Is it normal for a nervous novice to prefer forward horses - The Horse Forum
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post #1 of 11 Old 07-22-2015, 07:30 AM Thread Starter
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Smile Is it normal for a nervous novice to prefer forward horses

The nervous novice is me. Being a novice, I only got to sit on a forward horse a couple of moths ago after two years of lessons. It was a revelation! The horse in question is an OTTB, and an absolute angel but can nap and is sometimes hard to stop in canter.

I just find it odd that I trust her more than any of the plodders used in various riding schools I attended. And she is only 6! And I am nervous!

It seems that her responsiveness, despite her speed, gives me a sense of being in control.

It's gotten to a point that I get impatient with slower horses and lessons leave me grumpy if I have to constantly work on keeping the slug moving instead on learning something new.

So, my question for you is: should I stick with riding the irritating slugs in order to teach myself patience and good horsemanship for any horse, or should I just chuck them and ride only the enjoyable ones? Just to make it clear, I'm 40 and havo zero ambition other than having fun on trail rides and jumping some smallish logs, both of which I am already very comfortable with.
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post #2 of 11 Old 07-22-2015, 08:32 AM
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If you only started lessons two years ago, my worry would be that you are basing your love of forward horses on one horse. Maybe the two of you just click.

There are different kinds of forward horses and different kinds of "Steady Eddies" (school horses).

At some point, as skills progress, riders do "outgrow" certain horses. If you were only exposed to those "zombie schoolies" - those horses that are truly on auto-pilot despite you giving them any cues, I can understand that two years in, you might be getting bored.

And, yes - you might be a person who likes forward horses. But, imo, I think you might be just feeling the fact that the horse is actually listening to you - and it just happens to be a forward moving horse.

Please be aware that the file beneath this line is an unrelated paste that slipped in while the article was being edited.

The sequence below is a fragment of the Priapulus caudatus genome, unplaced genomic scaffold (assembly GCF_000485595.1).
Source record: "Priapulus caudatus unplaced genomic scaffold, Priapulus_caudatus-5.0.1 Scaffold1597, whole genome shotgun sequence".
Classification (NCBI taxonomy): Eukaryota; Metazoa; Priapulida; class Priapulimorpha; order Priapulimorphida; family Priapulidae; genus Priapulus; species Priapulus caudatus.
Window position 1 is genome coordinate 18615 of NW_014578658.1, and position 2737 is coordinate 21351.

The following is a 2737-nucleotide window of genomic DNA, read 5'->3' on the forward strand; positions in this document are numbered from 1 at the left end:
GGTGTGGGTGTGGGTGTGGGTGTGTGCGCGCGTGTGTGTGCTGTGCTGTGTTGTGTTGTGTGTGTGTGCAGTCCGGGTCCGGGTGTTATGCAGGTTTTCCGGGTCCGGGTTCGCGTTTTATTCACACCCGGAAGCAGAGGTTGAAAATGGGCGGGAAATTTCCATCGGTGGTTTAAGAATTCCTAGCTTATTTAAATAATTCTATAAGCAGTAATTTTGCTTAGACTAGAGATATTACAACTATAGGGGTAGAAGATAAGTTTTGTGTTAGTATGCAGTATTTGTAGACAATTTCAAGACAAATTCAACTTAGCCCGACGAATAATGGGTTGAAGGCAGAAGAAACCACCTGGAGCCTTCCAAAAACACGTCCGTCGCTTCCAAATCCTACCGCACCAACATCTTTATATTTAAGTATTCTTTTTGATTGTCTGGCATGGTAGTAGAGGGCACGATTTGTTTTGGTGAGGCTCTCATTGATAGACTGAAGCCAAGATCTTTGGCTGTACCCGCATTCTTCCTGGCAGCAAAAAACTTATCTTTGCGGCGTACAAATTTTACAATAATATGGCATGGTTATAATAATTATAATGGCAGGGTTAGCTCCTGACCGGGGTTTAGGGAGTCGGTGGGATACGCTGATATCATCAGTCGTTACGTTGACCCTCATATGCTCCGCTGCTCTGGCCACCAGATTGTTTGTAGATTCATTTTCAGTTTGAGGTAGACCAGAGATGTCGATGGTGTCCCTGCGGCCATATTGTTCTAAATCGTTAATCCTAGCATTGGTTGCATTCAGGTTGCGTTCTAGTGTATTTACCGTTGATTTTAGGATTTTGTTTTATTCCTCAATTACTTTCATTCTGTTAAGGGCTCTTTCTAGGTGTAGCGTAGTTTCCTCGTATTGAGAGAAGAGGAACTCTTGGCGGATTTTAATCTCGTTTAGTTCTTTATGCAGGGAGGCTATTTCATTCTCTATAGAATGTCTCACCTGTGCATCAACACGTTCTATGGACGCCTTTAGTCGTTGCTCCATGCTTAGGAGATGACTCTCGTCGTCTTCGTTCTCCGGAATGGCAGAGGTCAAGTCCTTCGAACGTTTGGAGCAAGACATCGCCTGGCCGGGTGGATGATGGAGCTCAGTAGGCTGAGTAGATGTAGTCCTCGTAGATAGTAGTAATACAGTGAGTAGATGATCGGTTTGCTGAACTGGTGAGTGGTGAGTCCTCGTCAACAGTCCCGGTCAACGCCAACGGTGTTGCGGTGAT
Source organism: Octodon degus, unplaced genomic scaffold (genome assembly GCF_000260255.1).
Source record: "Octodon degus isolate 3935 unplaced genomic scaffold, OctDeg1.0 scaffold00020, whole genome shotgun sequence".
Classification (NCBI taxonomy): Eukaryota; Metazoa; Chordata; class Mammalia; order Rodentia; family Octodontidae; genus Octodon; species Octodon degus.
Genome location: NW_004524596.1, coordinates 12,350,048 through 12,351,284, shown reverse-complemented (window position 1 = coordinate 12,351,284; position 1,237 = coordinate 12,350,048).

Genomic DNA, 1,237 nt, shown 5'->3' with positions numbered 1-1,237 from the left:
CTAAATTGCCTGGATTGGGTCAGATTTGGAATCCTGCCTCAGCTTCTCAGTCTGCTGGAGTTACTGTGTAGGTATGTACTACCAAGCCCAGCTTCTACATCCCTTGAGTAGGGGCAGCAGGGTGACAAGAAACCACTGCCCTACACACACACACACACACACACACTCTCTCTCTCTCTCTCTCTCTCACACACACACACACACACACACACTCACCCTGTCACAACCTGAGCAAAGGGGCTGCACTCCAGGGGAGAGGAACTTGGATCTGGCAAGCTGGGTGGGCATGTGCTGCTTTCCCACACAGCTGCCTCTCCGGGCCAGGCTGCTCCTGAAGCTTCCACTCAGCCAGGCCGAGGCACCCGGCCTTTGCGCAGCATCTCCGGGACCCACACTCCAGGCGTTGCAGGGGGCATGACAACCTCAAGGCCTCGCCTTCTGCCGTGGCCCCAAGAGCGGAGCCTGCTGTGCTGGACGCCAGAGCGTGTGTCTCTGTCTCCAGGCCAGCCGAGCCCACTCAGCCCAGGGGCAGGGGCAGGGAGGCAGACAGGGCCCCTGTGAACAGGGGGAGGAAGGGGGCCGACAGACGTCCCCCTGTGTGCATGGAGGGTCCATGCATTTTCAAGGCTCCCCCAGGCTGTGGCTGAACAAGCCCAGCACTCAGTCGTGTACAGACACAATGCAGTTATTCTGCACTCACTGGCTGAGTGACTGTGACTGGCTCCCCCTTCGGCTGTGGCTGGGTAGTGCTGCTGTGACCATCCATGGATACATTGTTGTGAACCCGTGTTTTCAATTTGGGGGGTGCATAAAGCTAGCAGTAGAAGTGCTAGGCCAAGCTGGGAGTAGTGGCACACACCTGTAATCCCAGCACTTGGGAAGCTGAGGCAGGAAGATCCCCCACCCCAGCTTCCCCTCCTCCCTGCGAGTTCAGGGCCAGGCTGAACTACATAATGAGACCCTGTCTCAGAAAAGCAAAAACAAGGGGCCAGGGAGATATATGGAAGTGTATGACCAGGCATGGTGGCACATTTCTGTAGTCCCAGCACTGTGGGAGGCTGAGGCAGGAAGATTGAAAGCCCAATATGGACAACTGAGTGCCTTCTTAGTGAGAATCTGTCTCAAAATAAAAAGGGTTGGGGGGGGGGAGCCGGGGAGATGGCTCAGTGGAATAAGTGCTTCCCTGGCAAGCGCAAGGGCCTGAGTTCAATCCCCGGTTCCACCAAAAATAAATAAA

Here's my worry: With two years experience, if you start seeking out only forward horses, the odds are that you will get on one that is too much horse for you. Unfortunately, there are a lot of described "forward" horses out there that are "forward" because they have not been trained properly. That's when an accident will happen - and those of us over 40 don't bounce as well as we used to.

I agree it does sound like you have probably outgrown the basic schoolies....so, I would look for lessons on a more advanced, trained horse - a "schoolmaster", if you will. That way, you will continue to learn about how to become a better rider and, if you then decide you definitely like forward horses, your skills will be better honed to deal with anything that happens at speed.

I know you don't want to show or anything - I'm more concerned about your safety.
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post #3 of 11 Old 07-22-2015, 08:34 AM
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The wider variety of horses you ride, the more you will learn. Each horse has unique characteristics to which you should learn to adjust. Each has a slightly different "language" which you should learn to understand.

At the same time, you should learn how to help each horse understand you. You should get each horse to accept your leadership. However, the method used to achieve this should be tailored to the individual horse. The same energy required to establish leadership with one horse may cause another horse to cower in fear. The second horse would require a gentler approach to develop true trust rather than fearful obedience.

As you get to know each horse and develop a good relationship and understandable communication, you can modify the means of communication to a more standard "language". The more horses you work with in this way, the easier the process will become when you are introduced to a new horse.